Most people fail to understand this important fact about me. They think I'm being bitchy or judgemental. They don't understand that it's completely out of my control. My husband is no exception. He's usually the object of my uncontrollable facial expressions. Like, when he makes suggestions. My face lights up like a Christmas tree that was decorated with discontent, disapproval and disgust. Even the simplest of suggestions are met with my very opinionated face, usually before I have a chance to find something nice to say. It's as though my face grasps the opportunity to speak before my tongue even understands what has happened.

Sometimes, it's like a horror movie. My husband talks and says something and then pauses and says, "What was that look for?" or "You could at least listen to what I have to say first." or even, "If you don't like it, then why don't you just say so?"

I'm left grasping at my face, feeling all around to understand what it has just done to me. Typically, it's betrayed my trust. I was still processing the information! I had not yet had time to draw upon a really judgemental conclusion and my face already gave my hand away. It was a royal flush. And I stink at bluffing.

So, yesterday I had this epiphany that had my face in quite the tailspin. We have been invited to a Halloween party and I have spent great lengths of time trying to decide on the most hilarious, outlandish costume my face and I can conjure. We've been trying hard with a furrowed brow. I thought I wanted to be America's Sweetheart, Snooki from the Jersey Shore, but that was until yesterday. Until I realized that I could be something far superior: Lady Gaga in a meat dress.

You remember how excited I was about the dress made of meat, right? If you don't remember, I'll just tell you: it was exciting. My face and I realized, though, that we couldn't wear a dress made of real meat. It just wasn't a realistic goal. So, we came up with a far superior idea. It was equally exciting. My face was filled with excitement and I began dancing around, singing well-known chart topper, "Poker Face."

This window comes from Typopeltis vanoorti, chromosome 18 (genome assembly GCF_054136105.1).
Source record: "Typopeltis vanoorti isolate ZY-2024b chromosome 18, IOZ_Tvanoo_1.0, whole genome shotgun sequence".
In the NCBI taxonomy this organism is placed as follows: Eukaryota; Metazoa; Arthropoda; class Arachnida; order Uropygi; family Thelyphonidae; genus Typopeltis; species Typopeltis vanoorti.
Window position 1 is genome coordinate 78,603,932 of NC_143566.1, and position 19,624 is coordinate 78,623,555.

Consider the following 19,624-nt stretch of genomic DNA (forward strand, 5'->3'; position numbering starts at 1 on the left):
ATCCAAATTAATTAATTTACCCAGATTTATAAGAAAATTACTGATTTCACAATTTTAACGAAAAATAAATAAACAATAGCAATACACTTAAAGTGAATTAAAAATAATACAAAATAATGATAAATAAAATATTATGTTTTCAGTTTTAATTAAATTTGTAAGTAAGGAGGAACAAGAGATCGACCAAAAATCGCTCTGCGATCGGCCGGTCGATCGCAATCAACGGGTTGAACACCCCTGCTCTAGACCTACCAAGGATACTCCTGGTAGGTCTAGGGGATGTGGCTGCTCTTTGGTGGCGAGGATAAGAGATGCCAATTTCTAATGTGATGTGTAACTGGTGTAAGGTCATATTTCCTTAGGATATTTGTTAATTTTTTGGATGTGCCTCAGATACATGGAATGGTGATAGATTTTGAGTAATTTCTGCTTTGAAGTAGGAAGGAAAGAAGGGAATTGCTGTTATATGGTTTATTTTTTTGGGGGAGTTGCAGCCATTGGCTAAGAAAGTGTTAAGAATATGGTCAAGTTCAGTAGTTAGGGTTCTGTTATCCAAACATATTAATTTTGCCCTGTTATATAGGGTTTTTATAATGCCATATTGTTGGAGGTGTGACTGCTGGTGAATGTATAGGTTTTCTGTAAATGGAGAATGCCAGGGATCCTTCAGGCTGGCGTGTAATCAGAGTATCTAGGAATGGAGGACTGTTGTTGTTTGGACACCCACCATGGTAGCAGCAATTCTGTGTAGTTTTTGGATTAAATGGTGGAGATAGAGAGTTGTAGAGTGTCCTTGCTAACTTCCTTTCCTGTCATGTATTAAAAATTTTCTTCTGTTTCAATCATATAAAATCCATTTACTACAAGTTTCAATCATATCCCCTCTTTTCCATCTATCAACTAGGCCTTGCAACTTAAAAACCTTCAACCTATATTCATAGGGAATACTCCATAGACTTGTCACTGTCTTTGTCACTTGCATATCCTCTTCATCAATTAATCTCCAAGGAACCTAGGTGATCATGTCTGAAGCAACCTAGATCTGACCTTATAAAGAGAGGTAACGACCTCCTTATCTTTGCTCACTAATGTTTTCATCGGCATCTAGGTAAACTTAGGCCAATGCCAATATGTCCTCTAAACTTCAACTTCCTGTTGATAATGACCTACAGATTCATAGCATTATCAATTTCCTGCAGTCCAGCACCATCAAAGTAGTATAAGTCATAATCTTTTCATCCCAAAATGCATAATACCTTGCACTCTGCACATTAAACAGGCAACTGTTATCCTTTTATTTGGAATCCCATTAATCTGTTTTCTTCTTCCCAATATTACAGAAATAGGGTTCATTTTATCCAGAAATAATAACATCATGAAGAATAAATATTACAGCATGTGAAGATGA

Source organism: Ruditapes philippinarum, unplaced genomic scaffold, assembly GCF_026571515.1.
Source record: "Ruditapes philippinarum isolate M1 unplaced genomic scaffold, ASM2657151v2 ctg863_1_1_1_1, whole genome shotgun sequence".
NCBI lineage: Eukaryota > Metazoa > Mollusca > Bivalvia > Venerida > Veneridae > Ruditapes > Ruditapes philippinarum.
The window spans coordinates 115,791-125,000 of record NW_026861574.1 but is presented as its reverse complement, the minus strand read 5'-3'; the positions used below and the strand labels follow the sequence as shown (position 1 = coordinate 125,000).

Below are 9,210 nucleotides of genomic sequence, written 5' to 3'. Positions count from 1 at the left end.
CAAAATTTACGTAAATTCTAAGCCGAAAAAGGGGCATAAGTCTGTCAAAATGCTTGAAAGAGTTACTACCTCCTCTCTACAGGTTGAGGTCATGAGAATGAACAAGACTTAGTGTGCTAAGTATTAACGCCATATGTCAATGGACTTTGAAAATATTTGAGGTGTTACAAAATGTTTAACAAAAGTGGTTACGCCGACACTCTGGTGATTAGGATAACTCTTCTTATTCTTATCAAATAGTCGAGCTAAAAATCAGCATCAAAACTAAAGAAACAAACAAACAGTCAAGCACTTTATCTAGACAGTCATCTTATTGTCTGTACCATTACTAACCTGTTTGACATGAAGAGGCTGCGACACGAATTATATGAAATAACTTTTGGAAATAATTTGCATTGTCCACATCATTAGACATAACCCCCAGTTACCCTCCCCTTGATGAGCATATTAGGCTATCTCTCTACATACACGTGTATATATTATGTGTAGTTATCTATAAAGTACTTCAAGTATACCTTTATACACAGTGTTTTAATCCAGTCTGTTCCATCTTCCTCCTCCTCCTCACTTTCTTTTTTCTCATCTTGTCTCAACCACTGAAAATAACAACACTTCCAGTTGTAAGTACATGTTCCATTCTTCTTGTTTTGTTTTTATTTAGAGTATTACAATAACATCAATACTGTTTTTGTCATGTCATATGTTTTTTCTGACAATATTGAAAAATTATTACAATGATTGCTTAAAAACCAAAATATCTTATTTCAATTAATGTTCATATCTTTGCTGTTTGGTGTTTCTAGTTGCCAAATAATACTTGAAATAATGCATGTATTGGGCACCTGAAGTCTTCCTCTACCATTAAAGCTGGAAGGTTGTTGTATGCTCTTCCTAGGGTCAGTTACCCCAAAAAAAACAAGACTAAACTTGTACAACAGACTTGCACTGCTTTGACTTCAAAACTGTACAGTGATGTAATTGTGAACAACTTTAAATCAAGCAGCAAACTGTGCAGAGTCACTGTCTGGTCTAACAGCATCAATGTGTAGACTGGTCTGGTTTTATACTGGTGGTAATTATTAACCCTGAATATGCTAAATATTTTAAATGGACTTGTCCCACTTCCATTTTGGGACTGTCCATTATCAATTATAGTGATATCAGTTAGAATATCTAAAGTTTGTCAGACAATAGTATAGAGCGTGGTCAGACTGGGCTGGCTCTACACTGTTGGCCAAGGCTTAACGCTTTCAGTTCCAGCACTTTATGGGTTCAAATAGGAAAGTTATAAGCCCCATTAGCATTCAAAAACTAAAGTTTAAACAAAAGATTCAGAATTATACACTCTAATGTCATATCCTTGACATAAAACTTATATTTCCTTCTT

But, ironically, you CAN read my poker face. And it's filled with excitement about a faux meat dress.

Monday, October 11, 2010

Compromise

{Photo from here}

Yesterday, in baseball talk, was game 3. Or, the last opportunity to come THIS close to taking a time machine back to the wonderful year of 1995. Oh, what a wonderful year it was, that 1995. Ah yes, to be 12 years old again and having your main mode of transportation be a bike with a large pink banana seat. Those, as they say, were the days.

But alas, it did not happen. Not even a Cuban Missle on the Launching Pad could save the Redlegs from hopping into a time machine. But that's OK. At least we were able to put our mystery tickets to good use, after all that waiting in a virtual waiting room I did for last night's game. I didn't attend said game, though I did sit patiently in the waiting room, virtually speaking. Without a paper gown and the promise of cold metal instruments invading my body. Phew.

The funny thing about this game is that my husband did attend the game. Which was a two-hour drive. And began at 8:00 p.m. EST. And meant he didn't get home until 1:30 a.m. And the dog barked like a strange man was intruding our home when he arrived. OK, maybe I cared about that. That was loud. And potentially gave me a coronary.

But here's the thing about me: I don't care about things like this. I'm not the wife who gets upset that my husband left me alone all day. You know, because the 5 hours he spent conjuring up a defensive strategy for this week's football game wasn't "together time." It was him watching and re-watching football games and making funny diagrams with x's and o's and me catching up on the latest episodes of 48 Hours Mystery, Dateline and shoving my face with candy corn. (There are only a few weeks remaining of mass availability of this stuff, I need to eat as much as humanly possible, OK??)

So, by the time he finished up the defense (which he proudly held above his head like Simba from Lion King and proclaimed they were going to win) it was time for him to depart for game 3. And I wasn't bothered. Because every good football widow knows that football season is time to sit on the couch, eat candy corn and not having anyone judge you for eating candy corn (and almonds, OK?) for dinner. Because that's what I did. Oh, and green tea. And some crackers. I'm a grazer, what can I say?

But then something funny happened: he said thank you. Thank you? For what? For the fact that taking the dog for a walk was the only productive thing I did yesterday? For OD-ing on coffee and murder mystery shows that cause me to be paranoid about people giving me the side eye in public places? For trying to find the matches to all of your socks piled up in a sock pile in the laundry room next to the un-intentional pile of black Labrador hair?